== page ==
WikiLeaks releases full Wall Street speeches as Clinton's cozy corporate relationships confirmed

October 18, 2016
Goldman Sachs CEO Lloyd Blankfein shakes hands with Hillary Clinton
Goldman Sachs CEO Lloyd Blankfein shakes hands with Hillary Clinton at a Clinton Global Initiative event in 2014.

US Democratic presidential candidate Hillary Clinton's full remarks to several Wall Street audiences became public on October 15 when the transparency group WikiLeaks dumped its latest batch of emails obtained from the account of John Podesta, Clinton's campaign chairman. WikiLeaks called the latest release a “holy grail” for journalism.

The documents showed comments by Clinton during question-and-answer sessions with Goldman Sachs Chief Executive Lloyd Blankfein and Tim O'Neill, the bank's head of investment management, at three separate events in 2013 in Arizona, New York and South Carolina.

Some excerpts of Clinton's speeches had already been released. For more than a week, WikiLeaks has published in stages emails from the account of John Podesta.

Clinton's campaign has declined to verify the emails. However, Clinton herself effectively acknowledged the authenticity of the previously leaked excerpts when she defended her closed-door comments during the second presidential debate earlier this week. Goldman Sachs also did not immediately provide any comment.

Video: Leaked Hillary Clinton Emails: Could Bernie Sanders Have Won Primary If Leak Occurred Earlier? - Democracy Now!

The transcripts serve to reaffirm Clinton's cozy with Wall Street.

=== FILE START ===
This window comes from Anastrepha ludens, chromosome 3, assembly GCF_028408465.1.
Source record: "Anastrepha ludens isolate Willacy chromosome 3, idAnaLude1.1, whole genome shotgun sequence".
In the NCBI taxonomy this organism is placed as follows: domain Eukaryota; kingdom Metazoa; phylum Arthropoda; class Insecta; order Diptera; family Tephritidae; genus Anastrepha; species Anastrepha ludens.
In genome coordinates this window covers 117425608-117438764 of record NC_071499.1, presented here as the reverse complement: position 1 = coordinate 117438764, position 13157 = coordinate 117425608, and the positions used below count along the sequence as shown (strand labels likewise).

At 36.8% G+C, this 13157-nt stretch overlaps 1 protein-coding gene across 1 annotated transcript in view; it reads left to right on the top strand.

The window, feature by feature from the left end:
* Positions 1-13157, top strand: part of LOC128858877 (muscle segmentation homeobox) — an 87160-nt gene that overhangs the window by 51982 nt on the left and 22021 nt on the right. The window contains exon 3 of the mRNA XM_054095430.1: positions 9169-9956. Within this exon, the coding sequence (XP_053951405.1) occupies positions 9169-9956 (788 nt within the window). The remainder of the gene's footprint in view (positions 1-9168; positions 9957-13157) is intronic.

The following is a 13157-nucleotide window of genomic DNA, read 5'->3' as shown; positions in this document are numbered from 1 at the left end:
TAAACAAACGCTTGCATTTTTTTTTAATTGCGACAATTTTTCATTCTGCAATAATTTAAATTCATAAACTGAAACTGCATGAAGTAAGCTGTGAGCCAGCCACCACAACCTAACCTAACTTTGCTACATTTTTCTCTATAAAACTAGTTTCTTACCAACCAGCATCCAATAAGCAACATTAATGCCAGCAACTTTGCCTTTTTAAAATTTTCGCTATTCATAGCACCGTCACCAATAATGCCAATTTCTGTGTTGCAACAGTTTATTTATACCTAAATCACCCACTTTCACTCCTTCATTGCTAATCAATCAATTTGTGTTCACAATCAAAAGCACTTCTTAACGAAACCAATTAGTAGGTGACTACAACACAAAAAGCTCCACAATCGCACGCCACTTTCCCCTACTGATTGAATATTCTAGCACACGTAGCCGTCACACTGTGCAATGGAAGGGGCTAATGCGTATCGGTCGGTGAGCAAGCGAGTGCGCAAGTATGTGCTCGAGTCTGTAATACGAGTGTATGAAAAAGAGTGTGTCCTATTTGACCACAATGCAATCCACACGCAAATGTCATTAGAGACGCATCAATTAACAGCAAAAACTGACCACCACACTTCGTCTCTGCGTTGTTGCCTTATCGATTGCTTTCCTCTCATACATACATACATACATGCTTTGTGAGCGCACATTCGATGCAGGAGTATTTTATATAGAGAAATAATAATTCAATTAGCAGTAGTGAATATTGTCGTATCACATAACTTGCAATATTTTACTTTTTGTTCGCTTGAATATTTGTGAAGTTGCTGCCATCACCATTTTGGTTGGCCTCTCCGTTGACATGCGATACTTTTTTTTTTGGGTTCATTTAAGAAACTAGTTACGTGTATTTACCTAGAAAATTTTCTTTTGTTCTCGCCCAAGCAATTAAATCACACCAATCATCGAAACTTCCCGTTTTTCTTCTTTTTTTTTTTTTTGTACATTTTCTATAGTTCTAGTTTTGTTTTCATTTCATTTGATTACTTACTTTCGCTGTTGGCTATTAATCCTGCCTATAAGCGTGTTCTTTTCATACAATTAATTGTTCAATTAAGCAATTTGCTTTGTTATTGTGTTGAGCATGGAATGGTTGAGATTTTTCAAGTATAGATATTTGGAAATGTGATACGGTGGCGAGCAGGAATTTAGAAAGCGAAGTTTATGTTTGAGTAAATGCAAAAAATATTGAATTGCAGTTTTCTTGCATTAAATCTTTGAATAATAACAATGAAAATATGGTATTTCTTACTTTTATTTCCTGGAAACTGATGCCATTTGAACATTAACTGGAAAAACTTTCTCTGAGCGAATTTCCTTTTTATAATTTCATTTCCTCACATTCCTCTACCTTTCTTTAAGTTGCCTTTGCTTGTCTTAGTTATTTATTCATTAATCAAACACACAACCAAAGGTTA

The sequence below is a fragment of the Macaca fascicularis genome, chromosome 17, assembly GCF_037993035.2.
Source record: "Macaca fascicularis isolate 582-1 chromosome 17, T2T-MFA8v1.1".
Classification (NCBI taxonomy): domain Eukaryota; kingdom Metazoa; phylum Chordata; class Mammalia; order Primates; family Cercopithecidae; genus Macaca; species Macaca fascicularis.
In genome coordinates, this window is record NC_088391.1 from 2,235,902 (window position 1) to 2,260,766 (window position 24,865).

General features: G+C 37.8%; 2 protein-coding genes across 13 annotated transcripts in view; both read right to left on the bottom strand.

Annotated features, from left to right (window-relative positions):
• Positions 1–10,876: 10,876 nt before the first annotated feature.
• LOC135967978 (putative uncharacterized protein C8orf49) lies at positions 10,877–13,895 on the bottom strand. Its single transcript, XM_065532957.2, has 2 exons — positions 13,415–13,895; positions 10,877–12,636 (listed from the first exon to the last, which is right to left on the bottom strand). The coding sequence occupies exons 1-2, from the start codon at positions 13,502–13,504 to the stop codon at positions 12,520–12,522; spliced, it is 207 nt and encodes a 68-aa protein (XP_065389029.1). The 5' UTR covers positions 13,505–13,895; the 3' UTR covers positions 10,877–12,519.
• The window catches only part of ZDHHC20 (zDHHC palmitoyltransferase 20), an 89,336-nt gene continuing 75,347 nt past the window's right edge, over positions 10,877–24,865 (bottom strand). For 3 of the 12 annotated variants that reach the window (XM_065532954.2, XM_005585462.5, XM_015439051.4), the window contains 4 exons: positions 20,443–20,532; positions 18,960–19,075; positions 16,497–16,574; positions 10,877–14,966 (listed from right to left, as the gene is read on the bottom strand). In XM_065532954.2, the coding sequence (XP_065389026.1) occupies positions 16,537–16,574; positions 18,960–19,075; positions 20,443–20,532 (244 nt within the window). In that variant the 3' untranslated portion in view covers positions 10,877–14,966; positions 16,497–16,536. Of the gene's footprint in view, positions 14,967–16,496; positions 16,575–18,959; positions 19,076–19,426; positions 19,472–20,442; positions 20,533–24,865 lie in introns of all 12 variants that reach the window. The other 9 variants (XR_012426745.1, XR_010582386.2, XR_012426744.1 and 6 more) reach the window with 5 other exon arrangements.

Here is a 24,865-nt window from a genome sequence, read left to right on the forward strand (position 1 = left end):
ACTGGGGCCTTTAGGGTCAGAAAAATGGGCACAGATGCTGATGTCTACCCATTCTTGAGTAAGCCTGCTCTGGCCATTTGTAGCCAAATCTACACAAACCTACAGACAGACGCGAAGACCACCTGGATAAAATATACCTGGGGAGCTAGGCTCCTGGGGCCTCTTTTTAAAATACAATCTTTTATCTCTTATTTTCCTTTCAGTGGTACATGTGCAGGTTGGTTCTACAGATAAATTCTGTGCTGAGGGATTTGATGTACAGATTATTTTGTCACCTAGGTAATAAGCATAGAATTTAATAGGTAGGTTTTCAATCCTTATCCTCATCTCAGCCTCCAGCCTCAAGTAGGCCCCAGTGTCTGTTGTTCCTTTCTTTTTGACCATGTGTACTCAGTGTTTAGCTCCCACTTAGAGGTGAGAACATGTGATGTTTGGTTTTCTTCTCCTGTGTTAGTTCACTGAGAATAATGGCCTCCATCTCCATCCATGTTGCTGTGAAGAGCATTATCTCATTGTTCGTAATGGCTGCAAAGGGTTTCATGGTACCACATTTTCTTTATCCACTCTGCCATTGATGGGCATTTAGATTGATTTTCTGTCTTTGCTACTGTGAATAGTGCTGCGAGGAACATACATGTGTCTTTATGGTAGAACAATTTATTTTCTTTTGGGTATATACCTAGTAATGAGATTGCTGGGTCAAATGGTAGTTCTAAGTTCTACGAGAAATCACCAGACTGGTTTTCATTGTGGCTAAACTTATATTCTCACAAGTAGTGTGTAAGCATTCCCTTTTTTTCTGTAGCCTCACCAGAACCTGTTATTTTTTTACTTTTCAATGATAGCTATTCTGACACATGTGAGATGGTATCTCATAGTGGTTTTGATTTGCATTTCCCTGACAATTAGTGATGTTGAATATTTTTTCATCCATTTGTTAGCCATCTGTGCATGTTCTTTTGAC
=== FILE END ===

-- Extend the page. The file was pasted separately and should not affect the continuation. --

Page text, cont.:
In the transcripts, Clinton campaign staff highlighted sections that could pose problems, including saying "political reasons" were the impetus behind passing the 2010 Dodd-Frank law on Wall Street reforms.  The text suggests Clinton believed Wall Street was saddled with the blame for the financial crisis by the media and she was forced to act in a situation where she might not have otherwise. 

“There was a lot of complaining about Dodd-Frank, but there was also a need to do something because for political reasons, if you were an elected member of Congress and people in your constituency were losing jobs and shutting businesses and everybody in the press is saying it's all the fault of Wall Street, you can't sit idly by and do nothing,” reads a portion of talk delivered Oct. 24, 2013 to Goldman Sachs.

The cozy relationship appeared to go both ways, with Tim O'Neill, co-head of investment management at Goldman Sachs, thanking Clinton for being “courageous” in standing by Wall Street.

Clinton came under fire for months for not releasing full details of her paid speeches to big business audiences, as opponents accused her of a close relationship with bankers and other members of the US financial system.

The excerpts that have surfaced so far angered voters who backed Clinton's former Democratic opponent, US Senator Bernie Sanders, who endorsed her after losing the party's primary.

Few of these voters are expected to vote for Republican nominee Donald Trump, who is dealing with his own scandal after the release last week of a 2005 video in which he bragged about making unwanted sexual advances toward women.

But Democratic strategists worry that disappointment with Clinton could hurt turnout in the November 8 election among liberals and younger voters, posing a potential problem for the former secretary of state.

[Reposted from TeleSUR English.]

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